Cushing’s triad, which consists of widening pulse pressure, decreasing pulse, and abnormal (often Cheyne-Stokes) respirations, is usually a significant indication of increased intracranial pressure. Unfortunately, this is usually a very late sign, and irreversible damage may have already been done.
Intracranial Hemorrhage Signs and Symptoms
When assessing a patient, the following signs and symptoms should raise your index of suspicion for a head bleed:
- Worsening Confusion
- Diplopia (Double Vision)
- Pupilary disturbances
While all of these are important signs and symptoms, remember that pupillary disturbances are often the EARLIEST sign. If the patient’s pupils are not bilaterally reactive, sluggish, pinpoint, fixed, or do not offer consensual reflex– abnormal pupils should raise your index of suspicion for a serious pathology! So check your patient’s pupils early, and check them often.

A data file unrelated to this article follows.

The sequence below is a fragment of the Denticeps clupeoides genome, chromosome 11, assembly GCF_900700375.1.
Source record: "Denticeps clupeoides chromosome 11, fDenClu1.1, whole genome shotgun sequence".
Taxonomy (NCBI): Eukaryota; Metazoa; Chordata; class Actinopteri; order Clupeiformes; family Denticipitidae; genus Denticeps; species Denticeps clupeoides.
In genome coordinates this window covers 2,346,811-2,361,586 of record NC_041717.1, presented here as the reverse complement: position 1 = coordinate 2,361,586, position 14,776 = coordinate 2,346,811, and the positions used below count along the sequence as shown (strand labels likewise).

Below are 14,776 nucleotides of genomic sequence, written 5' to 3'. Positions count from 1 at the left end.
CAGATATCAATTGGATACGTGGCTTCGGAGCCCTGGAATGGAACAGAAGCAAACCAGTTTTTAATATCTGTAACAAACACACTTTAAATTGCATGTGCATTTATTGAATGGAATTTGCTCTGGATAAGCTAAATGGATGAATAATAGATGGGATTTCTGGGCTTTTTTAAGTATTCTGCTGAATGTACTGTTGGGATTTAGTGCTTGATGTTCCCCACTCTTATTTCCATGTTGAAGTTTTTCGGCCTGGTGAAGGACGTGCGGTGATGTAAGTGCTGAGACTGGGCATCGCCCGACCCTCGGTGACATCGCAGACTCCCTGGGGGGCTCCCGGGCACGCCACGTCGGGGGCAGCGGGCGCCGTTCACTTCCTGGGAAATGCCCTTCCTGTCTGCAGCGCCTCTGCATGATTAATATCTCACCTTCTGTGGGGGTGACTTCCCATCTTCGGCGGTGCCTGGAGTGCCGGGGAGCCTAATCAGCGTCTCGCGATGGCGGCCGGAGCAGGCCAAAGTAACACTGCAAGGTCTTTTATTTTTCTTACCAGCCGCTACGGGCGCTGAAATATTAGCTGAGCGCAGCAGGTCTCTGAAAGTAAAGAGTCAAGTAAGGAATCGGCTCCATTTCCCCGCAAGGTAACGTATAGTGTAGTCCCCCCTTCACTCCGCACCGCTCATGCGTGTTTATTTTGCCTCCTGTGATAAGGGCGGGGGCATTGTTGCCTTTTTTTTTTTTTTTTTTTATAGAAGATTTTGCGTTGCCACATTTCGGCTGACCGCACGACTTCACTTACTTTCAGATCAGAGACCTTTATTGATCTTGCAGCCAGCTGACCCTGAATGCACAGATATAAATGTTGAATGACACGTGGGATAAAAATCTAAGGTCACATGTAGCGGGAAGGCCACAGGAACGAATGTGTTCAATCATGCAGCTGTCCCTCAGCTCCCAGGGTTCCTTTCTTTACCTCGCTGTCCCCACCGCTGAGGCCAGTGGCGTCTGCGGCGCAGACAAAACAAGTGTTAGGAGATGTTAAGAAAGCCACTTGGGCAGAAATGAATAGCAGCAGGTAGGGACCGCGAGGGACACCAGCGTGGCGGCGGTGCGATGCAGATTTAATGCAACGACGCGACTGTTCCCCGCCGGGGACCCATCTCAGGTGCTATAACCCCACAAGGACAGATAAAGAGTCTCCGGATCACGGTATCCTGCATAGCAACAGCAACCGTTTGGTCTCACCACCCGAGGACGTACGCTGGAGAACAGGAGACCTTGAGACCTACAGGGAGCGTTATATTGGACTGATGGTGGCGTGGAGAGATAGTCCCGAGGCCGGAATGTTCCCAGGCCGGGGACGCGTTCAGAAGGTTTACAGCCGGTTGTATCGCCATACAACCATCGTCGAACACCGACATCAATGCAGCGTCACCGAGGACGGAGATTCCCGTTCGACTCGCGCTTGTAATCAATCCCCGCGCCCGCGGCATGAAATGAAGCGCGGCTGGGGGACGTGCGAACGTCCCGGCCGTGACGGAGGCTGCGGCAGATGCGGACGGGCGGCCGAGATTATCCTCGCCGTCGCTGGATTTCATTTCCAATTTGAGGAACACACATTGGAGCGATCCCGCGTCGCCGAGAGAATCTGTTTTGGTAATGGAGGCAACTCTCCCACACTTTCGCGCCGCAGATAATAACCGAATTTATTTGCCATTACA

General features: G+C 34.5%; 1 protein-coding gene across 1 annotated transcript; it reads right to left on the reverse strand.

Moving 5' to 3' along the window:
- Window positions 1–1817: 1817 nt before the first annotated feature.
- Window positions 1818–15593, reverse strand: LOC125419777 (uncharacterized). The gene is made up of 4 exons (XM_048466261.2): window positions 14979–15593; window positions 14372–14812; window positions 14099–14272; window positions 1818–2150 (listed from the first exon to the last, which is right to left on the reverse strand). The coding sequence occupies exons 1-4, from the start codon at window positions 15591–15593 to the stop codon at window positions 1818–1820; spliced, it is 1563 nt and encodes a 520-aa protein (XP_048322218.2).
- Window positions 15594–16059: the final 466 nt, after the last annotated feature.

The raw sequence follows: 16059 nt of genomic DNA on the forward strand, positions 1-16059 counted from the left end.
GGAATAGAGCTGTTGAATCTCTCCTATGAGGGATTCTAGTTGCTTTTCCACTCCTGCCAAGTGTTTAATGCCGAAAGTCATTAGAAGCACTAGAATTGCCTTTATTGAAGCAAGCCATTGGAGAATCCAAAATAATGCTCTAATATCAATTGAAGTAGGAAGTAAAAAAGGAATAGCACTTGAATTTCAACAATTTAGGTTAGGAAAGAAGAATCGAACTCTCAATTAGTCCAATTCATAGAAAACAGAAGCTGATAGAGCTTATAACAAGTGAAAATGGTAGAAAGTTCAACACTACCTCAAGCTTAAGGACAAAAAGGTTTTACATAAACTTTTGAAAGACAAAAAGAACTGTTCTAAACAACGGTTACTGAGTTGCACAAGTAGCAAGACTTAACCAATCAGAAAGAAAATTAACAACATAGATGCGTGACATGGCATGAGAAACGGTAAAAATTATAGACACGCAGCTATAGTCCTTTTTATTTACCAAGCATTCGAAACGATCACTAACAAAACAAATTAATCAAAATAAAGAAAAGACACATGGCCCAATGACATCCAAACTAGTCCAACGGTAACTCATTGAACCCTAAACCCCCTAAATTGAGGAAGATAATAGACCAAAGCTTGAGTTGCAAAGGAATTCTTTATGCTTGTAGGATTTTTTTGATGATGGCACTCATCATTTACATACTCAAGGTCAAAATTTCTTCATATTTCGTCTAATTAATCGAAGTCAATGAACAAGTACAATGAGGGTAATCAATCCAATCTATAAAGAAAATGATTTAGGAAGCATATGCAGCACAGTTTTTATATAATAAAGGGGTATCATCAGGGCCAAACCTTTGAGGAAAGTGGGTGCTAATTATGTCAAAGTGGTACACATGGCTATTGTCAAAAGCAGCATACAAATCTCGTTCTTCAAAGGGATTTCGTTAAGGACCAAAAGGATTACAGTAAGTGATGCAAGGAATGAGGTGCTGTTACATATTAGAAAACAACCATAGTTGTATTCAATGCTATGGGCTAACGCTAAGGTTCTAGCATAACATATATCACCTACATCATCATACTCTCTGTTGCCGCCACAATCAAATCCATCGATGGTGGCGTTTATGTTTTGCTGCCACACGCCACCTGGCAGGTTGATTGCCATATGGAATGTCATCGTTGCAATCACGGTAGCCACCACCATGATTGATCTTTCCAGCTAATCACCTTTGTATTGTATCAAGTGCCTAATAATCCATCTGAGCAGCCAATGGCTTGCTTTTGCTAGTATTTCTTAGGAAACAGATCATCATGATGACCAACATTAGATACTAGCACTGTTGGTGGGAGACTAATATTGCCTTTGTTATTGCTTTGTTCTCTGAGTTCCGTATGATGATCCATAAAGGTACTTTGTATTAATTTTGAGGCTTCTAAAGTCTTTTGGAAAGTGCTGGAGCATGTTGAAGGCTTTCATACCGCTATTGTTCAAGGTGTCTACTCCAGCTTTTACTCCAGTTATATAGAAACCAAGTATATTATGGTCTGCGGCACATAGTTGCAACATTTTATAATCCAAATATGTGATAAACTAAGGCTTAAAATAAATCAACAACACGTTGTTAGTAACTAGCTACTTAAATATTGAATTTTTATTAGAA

Here are some tell-tale signs for differentiating the type of bleed your patient may be experiencing:
- Patient may complain of the “Worst headache of my life!”
- Extremely sudden onset
- Life Threatening!
- Loss of consciousness followed by a LUCID INTERVAL. then loses consciousness again.
- Commonly associated with bleeding from the medial meningeal artery
- Slow Onset (usually over hours)
- Common in the elderly
- Often carries higher mortality than epidural hematoma
So this was just a quick review of common indicators when dealing with a suspected intracranial hemorrhage. In the coming week or two, I plan to write a post about assessment of the pupils, and how to localize a lesion based on your findings, so stay tuned!
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Photo Credit: “I have a brain!” by Kara is licensed under CC by-ND 2.0